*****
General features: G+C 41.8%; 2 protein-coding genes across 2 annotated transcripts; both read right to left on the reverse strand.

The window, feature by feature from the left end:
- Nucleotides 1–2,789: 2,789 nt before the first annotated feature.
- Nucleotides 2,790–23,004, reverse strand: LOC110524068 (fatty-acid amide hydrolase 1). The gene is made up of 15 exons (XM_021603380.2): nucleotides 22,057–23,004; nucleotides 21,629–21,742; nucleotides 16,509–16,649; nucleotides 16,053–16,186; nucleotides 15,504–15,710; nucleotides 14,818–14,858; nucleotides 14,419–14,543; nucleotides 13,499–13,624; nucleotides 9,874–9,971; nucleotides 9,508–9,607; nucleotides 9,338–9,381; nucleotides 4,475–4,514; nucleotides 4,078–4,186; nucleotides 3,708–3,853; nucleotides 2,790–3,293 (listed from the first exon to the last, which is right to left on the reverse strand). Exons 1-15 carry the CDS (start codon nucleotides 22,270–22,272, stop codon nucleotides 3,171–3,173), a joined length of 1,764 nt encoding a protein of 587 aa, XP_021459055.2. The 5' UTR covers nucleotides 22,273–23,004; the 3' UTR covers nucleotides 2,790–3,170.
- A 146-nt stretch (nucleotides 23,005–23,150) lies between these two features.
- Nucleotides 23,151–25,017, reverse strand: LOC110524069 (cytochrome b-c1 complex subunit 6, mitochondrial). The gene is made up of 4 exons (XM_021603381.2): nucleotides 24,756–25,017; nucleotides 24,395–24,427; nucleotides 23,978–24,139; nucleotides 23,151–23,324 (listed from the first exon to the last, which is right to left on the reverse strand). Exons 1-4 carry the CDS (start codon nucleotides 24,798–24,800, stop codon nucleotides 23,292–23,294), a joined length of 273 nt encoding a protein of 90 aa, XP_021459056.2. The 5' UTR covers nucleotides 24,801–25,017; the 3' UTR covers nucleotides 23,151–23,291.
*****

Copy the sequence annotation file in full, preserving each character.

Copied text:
General features: G+C 41.8%; 2 protein-coding genes across 2 annotated transcripts; both read right to left on the reverse strand.

The window, feature by feature from the left end:
- Nucleotides 1–2,789: 2,789 nt before the first annotated feature.
- Nucleotides 2,790–23,004, reverse strand: LOC110524068 (fatty-acid amide hydrolase 1). The gene is made up of 15 exons (XM_021603380.2): nucleotides 22,057–23,004; nucleotides 21,629–21,742; nucleotides 16,509–16,649; nucleotides 16,053–16,186; nucleotides 15,504–15,710; nucleotides 14,818–14,858; nucleotides 14,419–14,543; nucleotides 13,499–13,624; nucleotides 9,874–9,971; nucleotides 9,508–9,607; nucleotides 9,338–9,381; nucleotides 4,475–4,514; nucleotides 4,078–4,186; nucleotides 3,708–3,853; nucleotides 2,790–3,293 (listed from the first exon to the last, which is right to left on the reverse strand). Exons 1-15 carry the CDS (start codon nucleotides 22,270–22,272, stop codon nucleotides 3,171–3,173), a joined length of 1,764 nt encoding a protein of 587 aa, XP_021459055.2. The 5' UTR covers nucleotides 22,273–23,004; the 3' UTR covers nucleotides 2,790–3,170.
- A 146-nt stretch (nucleotides 23,005–23,150) lies between these two features.
- Nucleotides 23,151–25,017, reverse strand: LOC110524069 (cytochrome b-c1 complex subunit 6, mitochondrial). The gene is made up of 4 exons (XM_021603381.2): nucleotides 24,756–25,017; nucleotides 24,395–24,427; nucleotides 23,978–24,139; nucleotides 23,151–23,324 (listed from the first exon to the last, which is right to left on the reverse strand). Exons 1-4 carry the CDS (start codon nucleotides 24,798–24,800, stop codon nucleotides 23,292–23,294), a joined length of 273 nt encoding a protein of 90 aa, XP_021459056.2. The 5' UTR covers nucleotides 24,801–25,017; the 3' UTR covers nucleotides 23,151–23,291.